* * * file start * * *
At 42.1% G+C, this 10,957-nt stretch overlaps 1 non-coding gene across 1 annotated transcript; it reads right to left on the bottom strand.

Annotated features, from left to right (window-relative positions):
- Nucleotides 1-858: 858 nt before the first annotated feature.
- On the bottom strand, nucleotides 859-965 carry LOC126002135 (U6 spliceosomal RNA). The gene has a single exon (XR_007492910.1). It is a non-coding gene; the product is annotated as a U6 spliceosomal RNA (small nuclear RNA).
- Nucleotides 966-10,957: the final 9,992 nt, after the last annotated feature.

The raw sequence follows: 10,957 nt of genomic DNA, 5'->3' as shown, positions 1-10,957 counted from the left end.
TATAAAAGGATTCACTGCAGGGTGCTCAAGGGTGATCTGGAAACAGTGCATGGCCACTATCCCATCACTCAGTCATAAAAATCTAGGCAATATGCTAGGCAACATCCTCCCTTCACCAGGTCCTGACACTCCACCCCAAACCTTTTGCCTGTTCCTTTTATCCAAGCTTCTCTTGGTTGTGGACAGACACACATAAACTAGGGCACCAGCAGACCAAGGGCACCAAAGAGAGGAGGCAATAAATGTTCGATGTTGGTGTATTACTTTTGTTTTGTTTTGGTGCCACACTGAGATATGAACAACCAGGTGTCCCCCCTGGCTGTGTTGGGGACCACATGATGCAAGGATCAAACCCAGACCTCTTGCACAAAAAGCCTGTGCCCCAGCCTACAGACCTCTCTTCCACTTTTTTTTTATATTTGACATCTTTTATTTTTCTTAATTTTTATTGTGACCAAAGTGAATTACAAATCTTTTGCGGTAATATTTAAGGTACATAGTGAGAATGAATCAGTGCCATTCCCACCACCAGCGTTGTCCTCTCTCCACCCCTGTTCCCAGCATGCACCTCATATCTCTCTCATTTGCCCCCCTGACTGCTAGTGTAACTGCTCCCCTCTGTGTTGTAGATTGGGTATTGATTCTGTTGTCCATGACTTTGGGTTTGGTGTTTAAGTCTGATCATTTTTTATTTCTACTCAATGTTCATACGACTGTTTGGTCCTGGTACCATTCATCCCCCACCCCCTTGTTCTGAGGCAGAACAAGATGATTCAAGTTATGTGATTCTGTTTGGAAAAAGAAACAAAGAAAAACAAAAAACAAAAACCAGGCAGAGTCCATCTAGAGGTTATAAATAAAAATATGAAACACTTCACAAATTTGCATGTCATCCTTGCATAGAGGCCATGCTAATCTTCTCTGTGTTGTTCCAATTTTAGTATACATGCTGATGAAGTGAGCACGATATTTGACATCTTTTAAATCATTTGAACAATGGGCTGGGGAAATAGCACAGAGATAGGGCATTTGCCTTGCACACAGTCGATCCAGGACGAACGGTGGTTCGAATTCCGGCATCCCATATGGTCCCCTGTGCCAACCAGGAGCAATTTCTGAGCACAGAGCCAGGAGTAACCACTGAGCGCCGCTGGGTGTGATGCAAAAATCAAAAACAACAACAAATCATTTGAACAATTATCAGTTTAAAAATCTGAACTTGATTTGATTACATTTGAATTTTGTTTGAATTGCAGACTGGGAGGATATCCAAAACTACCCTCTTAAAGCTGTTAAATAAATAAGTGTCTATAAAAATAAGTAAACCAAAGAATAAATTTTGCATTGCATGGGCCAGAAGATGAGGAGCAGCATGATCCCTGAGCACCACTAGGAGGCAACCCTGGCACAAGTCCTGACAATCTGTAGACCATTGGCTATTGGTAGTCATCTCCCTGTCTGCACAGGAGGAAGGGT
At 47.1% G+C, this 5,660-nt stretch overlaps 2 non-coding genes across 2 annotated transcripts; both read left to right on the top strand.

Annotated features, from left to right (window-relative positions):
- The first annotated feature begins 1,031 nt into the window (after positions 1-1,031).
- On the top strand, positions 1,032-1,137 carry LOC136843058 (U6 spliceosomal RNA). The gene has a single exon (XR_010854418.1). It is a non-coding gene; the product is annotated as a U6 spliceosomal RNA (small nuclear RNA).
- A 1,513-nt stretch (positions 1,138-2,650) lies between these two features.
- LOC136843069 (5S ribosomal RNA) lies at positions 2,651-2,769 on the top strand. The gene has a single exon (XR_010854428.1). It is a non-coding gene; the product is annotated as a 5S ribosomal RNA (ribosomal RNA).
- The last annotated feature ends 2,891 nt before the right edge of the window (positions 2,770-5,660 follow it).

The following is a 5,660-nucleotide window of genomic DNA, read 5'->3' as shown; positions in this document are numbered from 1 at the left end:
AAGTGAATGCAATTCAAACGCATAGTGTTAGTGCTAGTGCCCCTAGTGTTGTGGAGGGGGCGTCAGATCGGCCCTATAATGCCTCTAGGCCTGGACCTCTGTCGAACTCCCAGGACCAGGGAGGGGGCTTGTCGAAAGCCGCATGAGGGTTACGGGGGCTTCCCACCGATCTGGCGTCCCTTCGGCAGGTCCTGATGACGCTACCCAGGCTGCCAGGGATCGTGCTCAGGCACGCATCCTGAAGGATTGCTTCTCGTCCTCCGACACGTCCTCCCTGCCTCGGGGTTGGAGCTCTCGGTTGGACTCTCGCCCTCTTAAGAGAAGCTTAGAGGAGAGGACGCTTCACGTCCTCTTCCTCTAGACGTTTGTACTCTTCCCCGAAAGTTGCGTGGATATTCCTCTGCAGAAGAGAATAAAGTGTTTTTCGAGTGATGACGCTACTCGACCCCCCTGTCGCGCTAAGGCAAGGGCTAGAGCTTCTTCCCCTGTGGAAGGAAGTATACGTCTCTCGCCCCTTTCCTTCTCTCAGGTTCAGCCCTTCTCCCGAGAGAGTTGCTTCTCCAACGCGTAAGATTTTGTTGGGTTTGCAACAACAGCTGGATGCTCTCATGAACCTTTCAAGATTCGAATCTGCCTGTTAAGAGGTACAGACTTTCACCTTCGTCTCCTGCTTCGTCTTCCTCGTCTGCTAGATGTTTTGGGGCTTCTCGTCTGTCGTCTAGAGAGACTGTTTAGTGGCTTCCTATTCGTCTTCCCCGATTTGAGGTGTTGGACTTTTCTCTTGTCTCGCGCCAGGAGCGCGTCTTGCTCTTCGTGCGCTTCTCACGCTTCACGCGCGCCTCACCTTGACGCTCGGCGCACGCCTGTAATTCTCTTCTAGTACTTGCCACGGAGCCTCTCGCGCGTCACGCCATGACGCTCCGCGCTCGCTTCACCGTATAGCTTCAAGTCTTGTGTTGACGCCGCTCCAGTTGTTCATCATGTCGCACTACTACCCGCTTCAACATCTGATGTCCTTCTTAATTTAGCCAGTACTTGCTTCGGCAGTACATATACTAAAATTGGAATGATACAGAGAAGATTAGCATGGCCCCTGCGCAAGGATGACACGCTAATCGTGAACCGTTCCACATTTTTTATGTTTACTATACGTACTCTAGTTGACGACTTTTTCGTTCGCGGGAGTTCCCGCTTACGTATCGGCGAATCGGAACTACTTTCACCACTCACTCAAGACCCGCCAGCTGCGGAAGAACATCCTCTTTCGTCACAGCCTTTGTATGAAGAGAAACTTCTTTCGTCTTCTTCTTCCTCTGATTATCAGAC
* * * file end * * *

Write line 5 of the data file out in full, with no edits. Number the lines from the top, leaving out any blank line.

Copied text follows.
- Nucleotides 966-10,957: the final 9,992 nt, after the last annotated feature.